Since that relegation, the Hatters have huffed and puffed but failed to find a formula to solve one of English football’s most intractable problems – that the Football League can be a hell of a lot more difficult to fall out of that it is to clamber into. They’ve been unlucky, losing a penalty shoot-out against AFC Wimbledon in the play-off final in 2011 and then again in the final against York City the following year, and they’ve been just plain average, finishing last season in seventh place in the table, but over the course of their four and a half sojourn in the non-league game, the overwhelming feelings to emanate from Kenilworth Road have been of that sense of injustice and, perhaps even more pressingly, of extreme frustration at an inability to be able to get back into the Football League. Last year’s managerial fall guy was Paul Buckle. The former Bristol Rovers manager had taken his team to a Premier League ground, in the form of Norwich City’s Carrow Road, and won in the FA Cup, but poor league form meant that this wasn’t enough to keep Buckle in a job, and he left in February of last year.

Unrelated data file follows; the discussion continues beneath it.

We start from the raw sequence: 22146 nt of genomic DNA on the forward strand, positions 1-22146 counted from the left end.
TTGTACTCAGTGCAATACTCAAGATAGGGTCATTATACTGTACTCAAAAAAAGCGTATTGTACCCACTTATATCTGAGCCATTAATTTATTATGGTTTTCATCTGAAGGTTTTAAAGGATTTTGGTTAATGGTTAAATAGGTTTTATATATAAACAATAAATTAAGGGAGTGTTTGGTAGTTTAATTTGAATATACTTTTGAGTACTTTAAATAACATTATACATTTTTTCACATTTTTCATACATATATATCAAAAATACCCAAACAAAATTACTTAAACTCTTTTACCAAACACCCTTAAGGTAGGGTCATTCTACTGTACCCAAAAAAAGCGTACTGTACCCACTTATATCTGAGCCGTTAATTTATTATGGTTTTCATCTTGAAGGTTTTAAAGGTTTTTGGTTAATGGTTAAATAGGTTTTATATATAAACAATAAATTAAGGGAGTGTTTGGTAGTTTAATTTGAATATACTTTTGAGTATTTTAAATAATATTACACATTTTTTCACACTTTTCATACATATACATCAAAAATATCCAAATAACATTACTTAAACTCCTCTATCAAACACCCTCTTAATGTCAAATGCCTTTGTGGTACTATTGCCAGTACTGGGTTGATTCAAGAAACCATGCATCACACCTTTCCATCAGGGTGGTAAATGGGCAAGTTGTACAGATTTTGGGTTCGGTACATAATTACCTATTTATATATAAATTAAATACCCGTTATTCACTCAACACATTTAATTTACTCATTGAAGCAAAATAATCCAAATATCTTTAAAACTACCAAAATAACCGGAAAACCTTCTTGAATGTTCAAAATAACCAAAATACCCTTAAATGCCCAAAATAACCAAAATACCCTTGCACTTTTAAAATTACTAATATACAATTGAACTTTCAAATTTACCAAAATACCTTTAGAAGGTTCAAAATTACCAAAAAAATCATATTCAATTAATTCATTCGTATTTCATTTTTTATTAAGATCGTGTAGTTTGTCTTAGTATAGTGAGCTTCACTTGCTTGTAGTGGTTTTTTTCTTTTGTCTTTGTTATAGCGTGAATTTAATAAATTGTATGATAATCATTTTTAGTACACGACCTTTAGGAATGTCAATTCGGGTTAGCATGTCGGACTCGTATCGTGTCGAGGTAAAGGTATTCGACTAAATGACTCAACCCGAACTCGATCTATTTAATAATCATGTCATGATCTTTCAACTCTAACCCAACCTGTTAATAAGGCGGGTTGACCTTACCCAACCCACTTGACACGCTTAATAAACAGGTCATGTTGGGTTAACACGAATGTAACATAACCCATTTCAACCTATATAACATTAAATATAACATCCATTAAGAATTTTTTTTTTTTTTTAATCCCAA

It was too late in the day for his replacement, John Still, to fully stamp his authority on the team last season, but Still is one of the most experienced managers in the game at this level of football. Still, over the course of his career, has taken Leytonstone & Ilford into the Conference, Maidstone United into the Football League, Redbridge Forest into the Conference, and Dagenham & Redbridge first into the Football League and then into League One. Yet the pressure on any manager at a club like Luton Town, with the burden of the club’s history, many of the most successful years of which fall comfortably into the living memory of the middle-aged, has often felt like an albatross around its neck in recent years. John Still, however, has been managing around this level of the game for more than thirty years now, though, and it is starting to feel as if that vast experience is starting to reap rewards.